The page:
Google is getting more social , and its web analytics tools are no exception; Google Analytics and Google Webmaster Tools have added new tools for tracking the impact of tweets, likes, +1s & more on your website’s traffic. Google Webmaster Tools now has a “+1 Metrics” section, which provides reports on the impact of the +1 Button on search. The new analytics show how +1s affect your website’s clickthrough rate (CTR).
3D is no longer exclusive to movie studios. If you can scrape together two camcorders, some sticky tape and access to a hooked-up computer, you’re just a few steps away from making your own three-dimensional cinematic works of art. This is largely thanks to YouTube ‘s free online 3D Editor suite . Mashable spoke to Samuel Kvaalen, YouTube software engineer who helped develop the product. Kvaalen told us why the video-sharing company created the tool in the first place: “The idea was trying to make creating 3D videos accessible to as many users as possible in a simple, easy manner.” So is it really easy to make your own 3D YouTube video? After a quick walk-through of the software with Kvaalen, we tested it out. Here’s our super-simple, step-by-step look at how to shoot and edit a three-dimensional video. 1. Shooting As far as hardware goes, you’ll need two cameras, ideally the same model, although you can use any two that can record at the same resolution. You’ll also need some way of holding them together and some 3D glasses so you can edit and view the final result. We used two Cisco Flip MinoHD pocket video cameras. We separated them slightly with Blu-Tack in order to reach the power button on the side of the camera. Be sure to use a ruler or other straight surface to ensure the camera’s lenses are at exactly the same height.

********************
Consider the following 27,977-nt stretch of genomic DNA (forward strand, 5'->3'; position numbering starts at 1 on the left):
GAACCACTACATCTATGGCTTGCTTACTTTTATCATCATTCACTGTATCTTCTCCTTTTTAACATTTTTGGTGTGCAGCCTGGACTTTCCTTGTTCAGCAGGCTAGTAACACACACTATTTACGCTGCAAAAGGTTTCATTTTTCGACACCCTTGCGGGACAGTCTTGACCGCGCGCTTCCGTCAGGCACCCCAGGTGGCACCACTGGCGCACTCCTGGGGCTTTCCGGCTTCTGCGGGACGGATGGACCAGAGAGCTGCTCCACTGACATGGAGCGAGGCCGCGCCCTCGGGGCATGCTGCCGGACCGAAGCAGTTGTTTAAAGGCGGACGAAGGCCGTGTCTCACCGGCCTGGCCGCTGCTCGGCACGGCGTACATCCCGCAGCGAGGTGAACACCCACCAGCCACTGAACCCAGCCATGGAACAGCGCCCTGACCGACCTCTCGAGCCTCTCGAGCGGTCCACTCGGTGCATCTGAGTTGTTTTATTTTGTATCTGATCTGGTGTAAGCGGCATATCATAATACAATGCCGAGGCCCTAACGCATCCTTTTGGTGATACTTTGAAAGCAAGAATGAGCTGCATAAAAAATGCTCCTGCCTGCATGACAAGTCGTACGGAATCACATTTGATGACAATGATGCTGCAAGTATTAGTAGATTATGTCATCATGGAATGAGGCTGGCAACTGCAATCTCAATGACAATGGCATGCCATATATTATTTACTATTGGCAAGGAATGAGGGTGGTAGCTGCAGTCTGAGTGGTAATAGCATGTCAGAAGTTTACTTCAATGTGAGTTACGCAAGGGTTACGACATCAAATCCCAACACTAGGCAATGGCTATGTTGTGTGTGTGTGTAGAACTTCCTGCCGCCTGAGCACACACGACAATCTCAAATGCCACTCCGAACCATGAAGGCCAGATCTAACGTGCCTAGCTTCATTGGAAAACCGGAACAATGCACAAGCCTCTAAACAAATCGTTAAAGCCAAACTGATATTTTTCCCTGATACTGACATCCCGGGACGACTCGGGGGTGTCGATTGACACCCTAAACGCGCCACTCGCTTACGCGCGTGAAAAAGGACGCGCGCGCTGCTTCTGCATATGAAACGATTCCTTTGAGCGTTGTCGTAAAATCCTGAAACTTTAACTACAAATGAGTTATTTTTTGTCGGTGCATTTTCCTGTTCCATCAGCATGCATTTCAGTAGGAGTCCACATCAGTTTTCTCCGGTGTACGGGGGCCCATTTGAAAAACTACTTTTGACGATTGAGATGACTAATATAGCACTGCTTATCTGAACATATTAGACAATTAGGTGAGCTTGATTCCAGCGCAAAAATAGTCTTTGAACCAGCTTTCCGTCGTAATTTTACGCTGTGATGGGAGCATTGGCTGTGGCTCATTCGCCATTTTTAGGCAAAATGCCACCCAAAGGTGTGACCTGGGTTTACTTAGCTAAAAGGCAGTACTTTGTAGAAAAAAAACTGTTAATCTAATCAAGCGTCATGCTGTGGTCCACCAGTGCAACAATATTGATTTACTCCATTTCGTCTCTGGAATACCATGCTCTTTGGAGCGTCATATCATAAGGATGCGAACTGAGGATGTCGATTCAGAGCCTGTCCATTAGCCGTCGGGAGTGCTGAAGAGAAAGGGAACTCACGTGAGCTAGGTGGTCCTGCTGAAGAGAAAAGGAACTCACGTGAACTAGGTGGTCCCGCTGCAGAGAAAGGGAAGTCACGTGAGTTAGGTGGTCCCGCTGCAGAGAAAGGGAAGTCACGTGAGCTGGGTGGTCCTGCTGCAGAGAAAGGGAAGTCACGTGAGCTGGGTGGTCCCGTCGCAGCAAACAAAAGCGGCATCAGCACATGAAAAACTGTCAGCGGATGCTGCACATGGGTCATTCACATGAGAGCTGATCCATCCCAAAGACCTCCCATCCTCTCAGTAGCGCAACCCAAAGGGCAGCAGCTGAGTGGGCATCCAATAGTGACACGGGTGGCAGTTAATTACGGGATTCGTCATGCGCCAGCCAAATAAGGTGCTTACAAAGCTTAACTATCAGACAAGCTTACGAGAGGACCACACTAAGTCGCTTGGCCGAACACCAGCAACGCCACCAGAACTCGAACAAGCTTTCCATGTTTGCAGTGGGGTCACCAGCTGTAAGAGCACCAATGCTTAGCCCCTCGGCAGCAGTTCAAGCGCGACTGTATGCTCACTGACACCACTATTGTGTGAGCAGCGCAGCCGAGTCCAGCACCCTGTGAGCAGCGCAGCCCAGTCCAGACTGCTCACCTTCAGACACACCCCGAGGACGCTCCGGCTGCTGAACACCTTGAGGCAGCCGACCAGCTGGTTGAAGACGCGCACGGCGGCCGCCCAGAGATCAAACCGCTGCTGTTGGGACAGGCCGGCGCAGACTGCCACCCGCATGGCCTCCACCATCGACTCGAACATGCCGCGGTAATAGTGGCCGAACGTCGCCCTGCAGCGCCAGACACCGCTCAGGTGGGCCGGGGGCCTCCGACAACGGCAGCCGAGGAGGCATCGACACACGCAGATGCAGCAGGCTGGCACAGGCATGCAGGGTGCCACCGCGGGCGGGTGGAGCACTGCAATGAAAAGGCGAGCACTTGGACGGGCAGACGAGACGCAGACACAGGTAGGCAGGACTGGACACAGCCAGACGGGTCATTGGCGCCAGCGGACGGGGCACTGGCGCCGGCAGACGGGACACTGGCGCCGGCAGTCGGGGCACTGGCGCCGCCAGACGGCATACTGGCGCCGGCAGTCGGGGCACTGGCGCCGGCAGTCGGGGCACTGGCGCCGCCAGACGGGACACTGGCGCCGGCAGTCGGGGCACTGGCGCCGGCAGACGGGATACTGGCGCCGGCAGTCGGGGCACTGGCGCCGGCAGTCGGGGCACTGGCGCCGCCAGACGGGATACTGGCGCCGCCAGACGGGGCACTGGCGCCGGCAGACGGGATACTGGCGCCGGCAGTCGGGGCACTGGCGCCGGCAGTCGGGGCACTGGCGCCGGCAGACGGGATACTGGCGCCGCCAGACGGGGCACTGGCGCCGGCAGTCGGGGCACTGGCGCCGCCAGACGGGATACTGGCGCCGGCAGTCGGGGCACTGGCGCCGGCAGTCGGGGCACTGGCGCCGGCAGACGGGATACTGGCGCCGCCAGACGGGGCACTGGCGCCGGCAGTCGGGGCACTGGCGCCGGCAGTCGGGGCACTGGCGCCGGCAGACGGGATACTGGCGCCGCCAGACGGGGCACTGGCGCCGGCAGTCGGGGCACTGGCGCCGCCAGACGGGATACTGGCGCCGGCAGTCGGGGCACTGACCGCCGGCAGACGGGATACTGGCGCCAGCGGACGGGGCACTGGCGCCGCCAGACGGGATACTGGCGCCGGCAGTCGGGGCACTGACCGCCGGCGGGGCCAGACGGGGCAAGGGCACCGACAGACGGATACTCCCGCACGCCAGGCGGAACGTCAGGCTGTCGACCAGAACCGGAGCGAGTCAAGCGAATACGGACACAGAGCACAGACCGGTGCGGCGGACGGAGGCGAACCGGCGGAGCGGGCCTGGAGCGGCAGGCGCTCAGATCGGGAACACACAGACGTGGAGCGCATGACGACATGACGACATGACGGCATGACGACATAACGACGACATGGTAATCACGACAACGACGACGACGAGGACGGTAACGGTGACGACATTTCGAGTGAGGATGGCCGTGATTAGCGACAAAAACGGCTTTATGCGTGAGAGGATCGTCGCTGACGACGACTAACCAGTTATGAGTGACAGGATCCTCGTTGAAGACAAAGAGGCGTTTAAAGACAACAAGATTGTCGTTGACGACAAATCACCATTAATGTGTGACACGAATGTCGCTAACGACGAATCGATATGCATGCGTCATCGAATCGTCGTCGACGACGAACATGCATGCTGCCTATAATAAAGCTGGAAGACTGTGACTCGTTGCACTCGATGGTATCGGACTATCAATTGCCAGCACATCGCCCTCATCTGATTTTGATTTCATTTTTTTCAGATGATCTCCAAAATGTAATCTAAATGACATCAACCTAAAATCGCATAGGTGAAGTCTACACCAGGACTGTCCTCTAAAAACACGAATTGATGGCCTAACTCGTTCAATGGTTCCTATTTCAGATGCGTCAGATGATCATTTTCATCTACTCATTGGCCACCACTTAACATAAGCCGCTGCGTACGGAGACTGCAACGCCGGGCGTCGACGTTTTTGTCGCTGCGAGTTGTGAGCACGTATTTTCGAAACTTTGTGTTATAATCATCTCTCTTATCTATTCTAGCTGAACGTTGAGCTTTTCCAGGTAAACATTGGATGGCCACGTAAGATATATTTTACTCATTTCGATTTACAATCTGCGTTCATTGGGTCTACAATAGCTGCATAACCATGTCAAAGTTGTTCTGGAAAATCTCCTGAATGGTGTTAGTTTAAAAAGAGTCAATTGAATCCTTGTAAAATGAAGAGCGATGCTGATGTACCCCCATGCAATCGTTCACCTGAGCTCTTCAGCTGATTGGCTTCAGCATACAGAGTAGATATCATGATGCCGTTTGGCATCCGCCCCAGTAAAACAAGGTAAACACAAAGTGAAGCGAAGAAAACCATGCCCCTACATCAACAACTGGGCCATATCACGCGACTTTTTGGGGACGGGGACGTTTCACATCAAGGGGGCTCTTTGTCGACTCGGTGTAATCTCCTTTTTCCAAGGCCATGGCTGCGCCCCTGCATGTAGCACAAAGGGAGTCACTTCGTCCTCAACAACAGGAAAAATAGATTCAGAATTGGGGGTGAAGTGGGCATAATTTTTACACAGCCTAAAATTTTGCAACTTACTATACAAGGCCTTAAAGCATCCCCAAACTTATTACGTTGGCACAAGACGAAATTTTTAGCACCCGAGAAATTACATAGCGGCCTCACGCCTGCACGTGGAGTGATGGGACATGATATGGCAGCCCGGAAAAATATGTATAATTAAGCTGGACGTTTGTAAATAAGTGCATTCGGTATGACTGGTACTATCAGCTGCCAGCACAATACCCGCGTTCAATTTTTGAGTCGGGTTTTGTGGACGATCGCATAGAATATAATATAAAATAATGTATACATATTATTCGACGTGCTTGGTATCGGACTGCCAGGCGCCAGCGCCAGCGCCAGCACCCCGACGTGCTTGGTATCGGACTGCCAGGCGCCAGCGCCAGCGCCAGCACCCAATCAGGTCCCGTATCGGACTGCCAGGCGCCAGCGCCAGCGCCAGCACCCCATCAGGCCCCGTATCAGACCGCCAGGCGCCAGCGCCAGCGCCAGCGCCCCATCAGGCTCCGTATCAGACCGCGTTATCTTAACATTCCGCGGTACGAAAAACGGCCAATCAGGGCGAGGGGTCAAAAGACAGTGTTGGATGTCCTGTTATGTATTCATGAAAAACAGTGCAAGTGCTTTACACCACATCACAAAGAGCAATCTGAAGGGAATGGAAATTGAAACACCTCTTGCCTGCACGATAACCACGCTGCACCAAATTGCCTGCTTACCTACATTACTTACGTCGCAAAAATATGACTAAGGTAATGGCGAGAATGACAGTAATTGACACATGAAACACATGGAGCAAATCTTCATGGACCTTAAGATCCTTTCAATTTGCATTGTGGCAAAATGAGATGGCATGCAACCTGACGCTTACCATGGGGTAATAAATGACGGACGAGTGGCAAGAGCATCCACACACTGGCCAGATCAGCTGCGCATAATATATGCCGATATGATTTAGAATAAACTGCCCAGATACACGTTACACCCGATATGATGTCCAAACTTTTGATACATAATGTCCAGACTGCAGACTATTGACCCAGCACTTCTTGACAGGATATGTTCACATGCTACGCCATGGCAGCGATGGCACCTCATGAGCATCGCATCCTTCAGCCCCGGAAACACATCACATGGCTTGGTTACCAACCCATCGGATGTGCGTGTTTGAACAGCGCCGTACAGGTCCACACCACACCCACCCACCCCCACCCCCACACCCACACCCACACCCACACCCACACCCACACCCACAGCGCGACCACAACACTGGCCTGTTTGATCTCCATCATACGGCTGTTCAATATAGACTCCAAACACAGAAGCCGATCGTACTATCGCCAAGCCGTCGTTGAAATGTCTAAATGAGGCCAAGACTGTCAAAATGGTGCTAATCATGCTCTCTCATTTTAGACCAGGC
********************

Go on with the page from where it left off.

One fun and free way to personalize your iPad is with a wallpaper background. There are thousands of wallpapers out there, so to help you narrow down the choices we’ve hand-picked 15 fabulous options that are available to download — for free — from trusted websites.
NASA’s space shuttle Endeavour undocked from the International Space Station at 11:55 p.m. ET Sunday, embarking on its last voyage toward home. After undocking, Endeavour flew around the station at distances of about 450 to 650 feet, with crew members taking videos and photos of the station. During the flyaround, the Endeavour crew conducted a series of tests called STORRM (Sensor Test for Orion Relative Navigation Risk Mitigation) which will make docking to the ISS easier for future spaceships. The Endeavour will spend another two days in orbit until it lands at NASA’s Kennedy Space Center in Florida on Wednesday, June 1. See our choice of some of the most interesting photos from Endeavour’s last voyage below, and check out a more extensive gallery over at NASA’s official site . Endeavour's final voyage Endeavour's final voyage Endeavour's final voyage Endeavour's final voyage Endeavour's final voyage Endeavour's final voyage Endeavour's final voyage Endeavour's final voyage Endeavour's final voyage Endeavour's final voyage Endeavour's final voyage Endeavour's final voyage [via NASA , Space.com ] More About: endeavour , shuttle , space For more Tech & Gadgets coverage: Follow Mashable Tech & Gadgets on Twitter Become a Fan on Facebook Subscribe to the Tech & Gadgets channel Download our free apps for Android , Mac , iPhone and iPad